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News / Clark County News

UPDATE: Car fire proves tough to fight

Flaming magnesium prevents use of water

By John Branton
Published: August 5, 2010, 12:00am

After several hours of work at the scene where a 1973 Porsche with flammable magnesium parts was burning at a busy intersection, crews about 3:45 p.m. Thursday towed the cooled-down car carcass away.

And officials said they had dealt with any environmental problems and no one was reported injured.

The fire was reported about 11:20 a.m. Thursday at Southeast 192nd Avenue and 34th Street in far-east Vancouver.

The driver escaped from the burning car. He’d been headed north on 192nd, planning to make a left turn to go westbound on 34th. The car sputtered and died. He restarted it. It died again. Then he noticed the fire.

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He told firefighters he’d just filled the gas tank and the vintage auto had a magnesium engine block, transmission and other parts.

When hit with water, magnesium fires burn even hotter and more intensely, and can create an environmental hazard. In fact, magnesium is useful as a fire-starter.

The burning magnesium flared up in a shower of sparks when firefighters tried to use a little water, confirming what it was, said Jim Flaherty, firefighter-spokesman with the Vancouver Fire Department.

“You absolutely know when you hit it with a hose line,” Flaherty said. “There’s no mistaking what it is.”

A hazardous-materials, or HAZMAT, team leader, went to the scene to advise firefighters.

Firefighters tried using dry-chem extinguishers, but they didn’t help either.

There are exotic retardants that can be used to extinguish such fires, but local fire departments don’t stock them in quantity, Flaherty said.

Magnesium is less commonly used for such car parts these days than in the 1970s, said Flaherty, a veteran firefighter.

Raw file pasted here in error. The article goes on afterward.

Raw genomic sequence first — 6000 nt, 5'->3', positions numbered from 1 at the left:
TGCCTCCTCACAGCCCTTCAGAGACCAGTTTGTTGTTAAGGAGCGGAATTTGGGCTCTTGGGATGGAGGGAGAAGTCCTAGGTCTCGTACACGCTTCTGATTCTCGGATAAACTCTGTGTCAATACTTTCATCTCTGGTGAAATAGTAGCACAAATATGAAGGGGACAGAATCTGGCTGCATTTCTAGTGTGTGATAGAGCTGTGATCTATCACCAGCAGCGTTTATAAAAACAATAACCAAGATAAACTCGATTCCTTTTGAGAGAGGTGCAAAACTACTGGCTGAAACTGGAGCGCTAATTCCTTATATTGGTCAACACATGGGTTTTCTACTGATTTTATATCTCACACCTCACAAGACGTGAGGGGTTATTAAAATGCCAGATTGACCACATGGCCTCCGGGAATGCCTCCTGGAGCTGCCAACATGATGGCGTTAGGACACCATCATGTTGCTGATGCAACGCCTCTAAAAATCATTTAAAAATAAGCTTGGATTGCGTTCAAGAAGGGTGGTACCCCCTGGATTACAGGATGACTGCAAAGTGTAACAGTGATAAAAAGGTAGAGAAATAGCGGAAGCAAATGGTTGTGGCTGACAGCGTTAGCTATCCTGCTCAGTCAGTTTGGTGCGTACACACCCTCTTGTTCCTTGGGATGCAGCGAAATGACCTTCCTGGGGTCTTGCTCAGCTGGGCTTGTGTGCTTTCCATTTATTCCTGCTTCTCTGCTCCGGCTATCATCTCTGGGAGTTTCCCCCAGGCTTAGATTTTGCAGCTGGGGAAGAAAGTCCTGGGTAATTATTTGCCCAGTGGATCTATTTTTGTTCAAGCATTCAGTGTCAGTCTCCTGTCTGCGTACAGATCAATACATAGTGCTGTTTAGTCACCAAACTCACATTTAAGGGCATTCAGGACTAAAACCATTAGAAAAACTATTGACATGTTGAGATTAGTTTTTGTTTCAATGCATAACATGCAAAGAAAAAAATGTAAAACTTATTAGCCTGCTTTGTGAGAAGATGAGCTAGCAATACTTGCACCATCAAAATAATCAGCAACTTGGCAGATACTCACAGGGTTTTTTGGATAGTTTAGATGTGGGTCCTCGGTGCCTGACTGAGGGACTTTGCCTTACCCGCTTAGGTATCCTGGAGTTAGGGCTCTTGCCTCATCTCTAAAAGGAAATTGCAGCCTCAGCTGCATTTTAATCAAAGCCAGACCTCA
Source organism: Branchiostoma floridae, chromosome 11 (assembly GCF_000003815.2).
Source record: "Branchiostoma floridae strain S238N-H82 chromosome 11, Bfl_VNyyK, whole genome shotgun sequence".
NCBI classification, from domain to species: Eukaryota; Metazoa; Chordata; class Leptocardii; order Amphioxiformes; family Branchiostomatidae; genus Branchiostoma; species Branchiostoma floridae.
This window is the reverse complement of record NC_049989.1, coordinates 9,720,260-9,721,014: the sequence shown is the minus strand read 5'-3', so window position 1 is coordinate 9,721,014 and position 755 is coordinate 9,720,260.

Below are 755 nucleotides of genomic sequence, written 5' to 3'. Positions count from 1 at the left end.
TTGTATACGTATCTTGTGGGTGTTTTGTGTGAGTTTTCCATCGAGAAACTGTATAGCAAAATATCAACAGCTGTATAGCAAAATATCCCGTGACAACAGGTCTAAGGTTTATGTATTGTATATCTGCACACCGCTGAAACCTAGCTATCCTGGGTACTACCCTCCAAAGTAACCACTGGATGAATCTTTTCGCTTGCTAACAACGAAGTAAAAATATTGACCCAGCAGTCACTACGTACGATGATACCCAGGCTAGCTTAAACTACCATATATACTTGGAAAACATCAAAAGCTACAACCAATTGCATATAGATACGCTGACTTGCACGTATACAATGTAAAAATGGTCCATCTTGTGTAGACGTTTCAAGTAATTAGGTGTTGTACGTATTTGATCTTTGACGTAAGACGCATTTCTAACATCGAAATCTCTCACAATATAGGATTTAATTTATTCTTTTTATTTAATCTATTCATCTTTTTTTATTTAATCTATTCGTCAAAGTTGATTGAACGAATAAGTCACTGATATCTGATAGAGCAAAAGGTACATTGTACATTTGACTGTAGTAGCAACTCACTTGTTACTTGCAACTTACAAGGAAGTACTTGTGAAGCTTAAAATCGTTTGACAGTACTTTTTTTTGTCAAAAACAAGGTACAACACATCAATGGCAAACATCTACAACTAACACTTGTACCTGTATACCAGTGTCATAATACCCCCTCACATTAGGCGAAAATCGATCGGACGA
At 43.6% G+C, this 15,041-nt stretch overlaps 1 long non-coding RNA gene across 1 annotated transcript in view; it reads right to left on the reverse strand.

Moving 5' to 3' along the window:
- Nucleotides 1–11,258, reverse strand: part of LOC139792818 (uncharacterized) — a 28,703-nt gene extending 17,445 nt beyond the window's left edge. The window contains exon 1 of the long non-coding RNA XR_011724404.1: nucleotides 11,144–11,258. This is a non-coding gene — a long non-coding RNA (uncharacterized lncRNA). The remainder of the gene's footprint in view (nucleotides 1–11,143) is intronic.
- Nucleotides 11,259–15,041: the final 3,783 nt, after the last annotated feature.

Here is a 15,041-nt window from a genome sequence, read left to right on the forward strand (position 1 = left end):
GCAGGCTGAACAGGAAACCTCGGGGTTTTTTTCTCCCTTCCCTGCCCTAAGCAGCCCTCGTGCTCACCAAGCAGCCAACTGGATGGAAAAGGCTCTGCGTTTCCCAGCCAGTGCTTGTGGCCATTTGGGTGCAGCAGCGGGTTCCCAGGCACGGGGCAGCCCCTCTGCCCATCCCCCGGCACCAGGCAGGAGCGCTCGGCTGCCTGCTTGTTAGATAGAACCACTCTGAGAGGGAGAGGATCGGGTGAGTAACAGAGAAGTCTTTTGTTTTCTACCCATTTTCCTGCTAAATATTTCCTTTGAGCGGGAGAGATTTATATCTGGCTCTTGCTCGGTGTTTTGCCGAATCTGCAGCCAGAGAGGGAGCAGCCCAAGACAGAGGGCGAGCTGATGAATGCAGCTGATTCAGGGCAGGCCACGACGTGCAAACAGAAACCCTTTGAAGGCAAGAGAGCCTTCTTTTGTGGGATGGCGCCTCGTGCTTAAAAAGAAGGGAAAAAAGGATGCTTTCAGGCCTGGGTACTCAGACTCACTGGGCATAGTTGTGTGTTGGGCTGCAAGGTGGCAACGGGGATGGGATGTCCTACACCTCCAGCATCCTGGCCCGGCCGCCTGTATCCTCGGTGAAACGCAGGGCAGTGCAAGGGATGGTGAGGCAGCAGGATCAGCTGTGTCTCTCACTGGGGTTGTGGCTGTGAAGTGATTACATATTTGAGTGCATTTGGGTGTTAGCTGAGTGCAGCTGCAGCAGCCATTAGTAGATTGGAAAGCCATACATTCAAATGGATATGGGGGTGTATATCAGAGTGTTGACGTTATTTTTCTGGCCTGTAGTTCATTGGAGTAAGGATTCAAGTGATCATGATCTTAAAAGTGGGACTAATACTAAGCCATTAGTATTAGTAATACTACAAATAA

The most recent magnesium car fire Flaherty could recall was about 15 years ago, in a garage, he said.

As Vancouver and Camas firefighters decided to just let the car burn until they could use sand on it, public works crews and officials with the state Department of Ecology swung into action.

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Two stormwater drains were nearby and there was concern the water might be contaminated by oil and gas leaking from the burning car, and possibly other debris or the magnesium itself.

As a result, public-works crews used a large vacuum truck called a “vactor” to clear out the stormwater line, said Loretta Callahan, spokeswoman for the Vancouver Public Works Department.

Officials learned that only a small amount of gasoline and oil had entered the line at the street drains, and that was removed.

“There is no impact to water quality expected,” Callahan said late Thursday afternoon.

Another concern was that the flaming magnesium, which melted, dripped down and solidified on the pavement, could be a hazard, officials said.

However, once the Porsche was towed, crews were able to use shovels to pick the magnesium up and remove it, Flaherty said.

Dealing with traffic in the busy area also was a problem, and other officials helped with that, Callahan said.

Southbound 192nd Avenue was completely closed from 41st to 34th streets, Flaherty said. Northbound 192nd was down to a single lane.

The bottom line: After the four-hour coordinated effort involving several agencies, no substances contaminated the stormwater system, Callahan said.

“As tedious as it was,” Flaherty said, “everybody knew their disciplines and they were hitting the right marks.”

Crews brought in a flatbed truck with 2 tons of sand, though not nearly that much was needed, Flaherty said.

Firefighters let the car burn for more than an hour and, as of 2:50 p.m., 20 to 30 shovelfuls of sand had extinguished the fire, said Flaherty.

“The fire is out. There’s just a lot of heat being generated; we’re just letting it cool down,” he said.

The Porsche had cooled down enough to be towed away about 3:45 p.m.

John Branton: 360-735-4513 or john.branton@columbian.com.